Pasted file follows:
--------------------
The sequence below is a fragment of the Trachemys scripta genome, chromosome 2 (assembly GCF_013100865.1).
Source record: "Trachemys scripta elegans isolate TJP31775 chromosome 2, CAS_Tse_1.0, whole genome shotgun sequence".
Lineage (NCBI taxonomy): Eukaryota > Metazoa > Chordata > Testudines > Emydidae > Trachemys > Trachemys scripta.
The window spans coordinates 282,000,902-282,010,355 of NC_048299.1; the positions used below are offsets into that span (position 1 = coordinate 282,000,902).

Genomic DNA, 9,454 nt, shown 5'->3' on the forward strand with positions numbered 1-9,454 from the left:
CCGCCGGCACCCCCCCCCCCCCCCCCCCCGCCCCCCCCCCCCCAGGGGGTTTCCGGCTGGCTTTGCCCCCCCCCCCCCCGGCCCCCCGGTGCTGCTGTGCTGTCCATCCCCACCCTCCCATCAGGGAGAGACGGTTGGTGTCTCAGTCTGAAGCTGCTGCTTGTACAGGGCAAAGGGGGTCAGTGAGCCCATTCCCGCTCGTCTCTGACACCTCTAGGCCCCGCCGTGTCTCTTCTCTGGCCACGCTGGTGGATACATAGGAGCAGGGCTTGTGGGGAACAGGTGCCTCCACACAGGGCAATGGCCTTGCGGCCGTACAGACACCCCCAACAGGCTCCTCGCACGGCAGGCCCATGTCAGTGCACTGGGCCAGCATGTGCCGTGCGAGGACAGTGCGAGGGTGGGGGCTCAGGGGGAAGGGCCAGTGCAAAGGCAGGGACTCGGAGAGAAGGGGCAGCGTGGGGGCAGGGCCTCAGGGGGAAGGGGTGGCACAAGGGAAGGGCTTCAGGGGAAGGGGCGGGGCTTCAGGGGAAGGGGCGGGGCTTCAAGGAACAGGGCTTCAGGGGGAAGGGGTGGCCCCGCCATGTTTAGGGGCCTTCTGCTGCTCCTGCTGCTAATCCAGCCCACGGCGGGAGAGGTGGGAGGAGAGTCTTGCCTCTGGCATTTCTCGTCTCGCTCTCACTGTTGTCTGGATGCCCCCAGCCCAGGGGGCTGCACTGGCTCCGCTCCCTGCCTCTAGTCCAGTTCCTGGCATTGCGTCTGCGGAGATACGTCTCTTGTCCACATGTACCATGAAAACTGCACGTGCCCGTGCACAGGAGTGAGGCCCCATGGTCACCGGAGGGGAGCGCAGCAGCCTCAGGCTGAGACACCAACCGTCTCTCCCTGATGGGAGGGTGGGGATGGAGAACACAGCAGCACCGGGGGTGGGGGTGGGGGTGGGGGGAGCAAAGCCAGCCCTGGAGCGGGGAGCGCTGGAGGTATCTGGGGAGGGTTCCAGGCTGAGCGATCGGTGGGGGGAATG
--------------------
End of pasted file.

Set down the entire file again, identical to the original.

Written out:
The sequence below is a fragment of the Trachemys scripta genome, chromosome 2 (assembly GCF_013100865.1).
Source record: "Trachemys scripta elegans isolate TJP31775 chromosome 2, CAS_Tse_1.0, whole genome shotgun sequence".
Lineage (NCBI taxonomy): Eukaryota > Metazoa > Chordata > Testudines > Emydidae > Trachemys > Trachemys scripta.
The window spans coordinates 282,000,902-282,010,355 of NC_048299.1; the positions used below are offsets into that span (position 1 = coordinate 282,000,902).

Genomic DNA, 9,454 nt, shown 5'->3' on the forward strand with positions numbered 1-9,454 from the left:
CCGCCGGCACCCCCCCCCCCCCCCCCCCCGCCCCCCCCCCCCCAGGGGGTTTCCGGCTGGCTTTGCCCCCCCCCCCCCCGGCCCCCCGGTGCTGCTGTGCTGTCCATCCCCACCCTCCCATCAGGGAGAGACGGTTGGTGTCTCAGTCTGAAGCTGCTGCTTGTACAGGGCAAAGGGGGTCAGTGAGCCCATTCCCGCTCGTCTCTGACACCTCTAGGCCCCGCCGTGTCTCTTCTCTGGCCACGCTGGTGGATACATAGGAGCAGGGCTTGTGGGGAACAGGTGCCTCCACACAGGGCAATGGCCTTGCGGCCGTACAGACACCCCCAACAGGCTCCTCGCACGGCAGGCCCATGTCAGTGCACTGGGCCAGCATGTGCCGTGCGAGGACAGTGCGAGGGTGGGGGCTCAGGGGGAAGGGCCAGTGCAAAGGCAGGGACTCGGAGAGAAGGGGCAGCGTGGGGGCAGGGCCTCAGGGGGAAGGGGTGGCACAAGGGAAGGGCTTCAGGGGAAGGGGCGGGGCTTCAGGGGAAGGGGCGGGGCTTCAAGGAACAGGGCTTCAGGGGGAAGGGGTGGCCCCGCCATGTTTAGGGGCCTTCTGCTGCTCCTGCTGCTAATCCAGCCCACGGCGGGAGAGGTGGGAGGAGAGTCTTGCCTCTGGCATTTCTCGTCTCGCTCTCACTGTTGTCTGGATGCCCCCAGCCCAGGGGGCTGCACTGGCTCCGCTCCCTGCCTCTAGTCCAGTTCCTGGCATTGCGTCTGCGGAGATACGTCTCTTGTCCACATGTACCATGAAAACTGCACGTGCCCGTGCACAGGAGTGAGGCCCCATGGTCACCGGAGGGGAGCGCAGCAGCCTCAGGCTGAGACACCAACCGTCTCTCCCTGATGGGAGGGTGGGGATGGAGAACACAGCAGCACCGGGGGTGGGGGTGGGGGTGGGGGGAGCAAAGCCAGCCCTGGAGCGGGGAGCGCTGGAGGTATCTGGGGAGGGTTCCAGGCTGAGCGATCGGTGGGGGGAATG